Try speedfan, everest ultimate to get an ideal of the temperature range or use a multimeter with a temperature prob at the end and touch it at the cpu. The readings for TMP 0 should be aux, 1 should be gpu and 2 should be the cpu, fan 0 is the cpu fan, 1 is port 1 of case fan and 2 is port 2 but i am not sure of the order
Its normal to have odd readings in HWmonitor. Some names of readings seem to be hardwired in HWmonitor and if it cannot find these on your motherboard you get these odd values.
My motherboard has no 12v monitor onboard so in HWmonitor I read values from 0.83v to 1.74v. I had fans running at 50000rpm and stuff like that. Don't worry about it.
Finding out which name corresponds to which exact reading takes some work. Go to the bios monitor and note values in idle. These usually correspond to those in HWMonitor. In the bios they are labeled.
Thanks for the info.
It seems a little peculiar that the referenced fans and temperature readings are not clearly defined. i figure the cpu has to be first (temp 0), the second (temp 1) is north bridge and I don't know what the third reading could be maybe a general mobo number.
As far as the fans go i figure fan 0 is cpu fan, fan2 is whatever fan is connected to the connector near the nb and the 3rd would be another fan connection on the mobo.
I have an asrock x58 extreme there are only 4 fan connections. the cpu, pwr, nb and a 4 pin fan controller connection. I guess i'll just switch them all around and through the process of elimination can figure it out.
Another question if you don't mind. What gets hooked up to the 4 pin at the bottom of the mobo? all my fans have 3 pins. It all seems very odd and uncertain when every thing else is pretty much an exact measurement.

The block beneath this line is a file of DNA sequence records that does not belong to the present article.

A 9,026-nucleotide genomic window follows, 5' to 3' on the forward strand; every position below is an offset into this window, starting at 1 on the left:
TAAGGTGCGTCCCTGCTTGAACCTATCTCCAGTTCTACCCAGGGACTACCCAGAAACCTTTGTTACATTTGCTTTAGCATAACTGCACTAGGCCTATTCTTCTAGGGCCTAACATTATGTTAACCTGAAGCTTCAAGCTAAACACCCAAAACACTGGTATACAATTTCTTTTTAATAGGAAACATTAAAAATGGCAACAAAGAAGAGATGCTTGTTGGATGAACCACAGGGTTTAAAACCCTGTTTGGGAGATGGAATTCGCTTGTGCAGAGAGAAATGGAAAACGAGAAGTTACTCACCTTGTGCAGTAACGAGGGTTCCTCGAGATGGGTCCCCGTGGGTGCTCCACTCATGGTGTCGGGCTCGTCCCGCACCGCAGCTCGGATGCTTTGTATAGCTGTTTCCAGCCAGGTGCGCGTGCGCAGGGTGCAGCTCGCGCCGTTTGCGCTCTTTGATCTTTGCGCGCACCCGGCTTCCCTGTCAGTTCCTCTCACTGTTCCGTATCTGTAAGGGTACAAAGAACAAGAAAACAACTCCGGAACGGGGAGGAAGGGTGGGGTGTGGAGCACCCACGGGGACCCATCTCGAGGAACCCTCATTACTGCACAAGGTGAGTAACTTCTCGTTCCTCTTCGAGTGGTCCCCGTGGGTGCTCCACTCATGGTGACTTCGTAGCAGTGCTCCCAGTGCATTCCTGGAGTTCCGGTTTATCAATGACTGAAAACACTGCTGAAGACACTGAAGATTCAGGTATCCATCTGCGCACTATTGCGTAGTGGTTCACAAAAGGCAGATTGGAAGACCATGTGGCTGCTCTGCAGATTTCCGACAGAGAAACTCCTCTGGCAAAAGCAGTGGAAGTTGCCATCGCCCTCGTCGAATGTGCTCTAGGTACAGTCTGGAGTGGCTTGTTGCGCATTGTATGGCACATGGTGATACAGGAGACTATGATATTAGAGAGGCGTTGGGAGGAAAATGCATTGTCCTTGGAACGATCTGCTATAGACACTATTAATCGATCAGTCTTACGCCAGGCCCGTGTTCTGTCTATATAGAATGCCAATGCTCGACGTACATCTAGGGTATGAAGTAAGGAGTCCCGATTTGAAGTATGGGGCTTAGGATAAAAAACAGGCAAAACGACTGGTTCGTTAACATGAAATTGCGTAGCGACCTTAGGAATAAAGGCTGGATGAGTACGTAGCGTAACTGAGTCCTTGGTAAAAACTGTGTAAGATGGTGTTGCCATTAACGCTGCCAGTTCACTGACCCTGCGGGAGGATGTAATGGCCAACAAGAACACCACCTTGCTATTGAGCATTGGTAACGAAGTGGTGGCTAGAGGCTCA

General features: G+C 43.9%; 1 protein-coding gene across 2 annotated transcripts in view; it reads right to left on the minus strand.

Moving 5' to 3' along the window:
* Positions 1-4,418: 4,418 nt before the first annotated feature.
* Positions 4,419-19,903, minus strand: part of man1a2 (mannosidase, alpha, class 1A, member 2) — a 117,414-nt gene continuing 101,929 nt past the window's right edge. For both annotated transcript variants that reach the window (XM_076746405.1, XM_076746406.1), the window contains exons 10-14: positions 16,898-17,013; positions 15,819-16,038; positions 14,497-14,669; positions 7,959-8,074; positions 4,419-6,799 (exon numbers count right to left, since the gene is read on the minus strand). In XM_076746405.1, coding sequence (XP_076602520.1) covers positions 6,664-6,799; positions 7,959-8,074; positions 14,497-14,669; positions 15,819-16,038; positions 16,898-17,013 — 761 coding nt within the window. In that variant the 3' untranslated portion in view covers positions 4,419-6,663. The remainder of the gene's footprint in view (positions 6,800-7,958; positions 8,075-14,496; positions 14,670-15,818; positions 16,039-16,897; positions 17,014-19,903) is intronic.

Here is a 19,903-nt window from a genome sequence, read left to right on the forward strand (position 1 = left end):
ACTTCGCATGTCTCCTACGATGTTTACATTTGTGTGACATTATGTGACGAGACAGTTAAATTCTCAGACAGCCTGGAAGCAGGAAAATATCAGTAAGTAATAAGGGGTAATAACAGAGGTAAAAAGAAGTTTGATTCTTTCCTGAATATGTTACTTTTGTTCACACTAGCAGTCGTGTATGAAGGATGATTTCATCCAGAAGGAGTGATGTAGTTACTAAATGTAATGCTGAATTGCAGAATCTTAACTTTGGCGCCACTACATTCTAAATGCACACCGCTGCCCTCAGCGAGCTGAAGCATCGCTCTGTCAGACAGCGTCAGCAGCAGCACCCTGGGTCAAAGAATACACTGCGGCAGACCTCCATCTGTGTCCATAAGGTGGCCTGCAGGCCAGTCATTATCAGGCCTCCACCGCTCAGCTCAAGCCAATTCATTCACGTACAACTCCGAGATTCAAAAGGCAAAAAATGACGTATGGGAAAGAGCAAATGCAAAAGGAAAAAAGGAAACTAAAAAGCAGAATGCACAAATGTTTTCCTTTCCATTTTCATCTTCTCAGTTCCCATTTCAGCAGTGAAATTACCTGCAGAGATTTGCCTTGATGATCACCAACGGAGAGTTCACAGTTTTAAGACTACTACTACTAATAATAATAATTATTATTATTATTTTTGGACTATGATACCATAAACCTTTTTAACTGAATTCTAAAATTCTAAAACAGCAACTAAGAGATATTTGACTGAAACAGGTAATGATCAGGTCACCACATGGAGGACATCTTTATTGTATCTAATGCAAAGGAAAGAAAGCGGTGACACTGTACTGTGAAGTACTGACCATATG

A 4 pin fan connector is a PWM fan connector. This means the motherboard can control the fan's speed by giving pulses to the fan. The time between two pulses tells the fan how fast it must spin. So the fan is actually controlling the voltage on the motor according to signals given by the mobo.
Usually, all modern stock heatsinks from Intel have a PWM fan. So mostly a 4 pin connector is used for the cpu fan. Maybe you have an older mobo so this isn't the case.
*My Gigabyte board had the option of Voltage or PWM. I wasn't getting any fan control until I switched to the proper one.
Some motherboard solutions work from BIOS with no software. Others need additional drivers installed (see the motherboard site).
You should get a CPU stress test application like Orthos or other, the open up your case and observe that the CPU fan is indeed spinning up when stressed and slowing done when not needed.
I have my setup for the CPU fan control so that:
1) My fan does NOT spin usually when doing basic tasks (huge Heatsink)
2) I have sliders set to start the fan at 35degC/10% with LINEAR control to 80degC/100%.
I was shocked at how well the expensive Heatsink works (it's overkill really).
*There are several different types of solutions depending on the parts chosen:
1) the CPU fan is temperature controlled (i.e. 120mm PWM or Voltage)
2) you should have two 120mm fans (very low flow and low noise just to move the air. I have 500RPM fans). I have the case fans use the Molex 4-pins and run at a CONSTANT speed as the CPU fan kicks in to supplement air movement when needed.
3) quality PSU such as Corsair with internally controlled fan (I prefer to NOT have the PSU suck hot air in from the case. My output and input to the PSU are both outside the case.)
4) Graphics card (such as Vapor-X) with adequate cooling and noise levels. Some air should be sent out rear case vents on the card.
**If you do everything correctly then your graphics card will be the most noticeable (assuming a high-end card like the HD5870 or god-forbid NVIdia heating unit). For non-gamers you can often find passive graphics card but if you have a CPU fan that isn't always on it's critical to have two 120mm case fans (such as top rear and bottom front)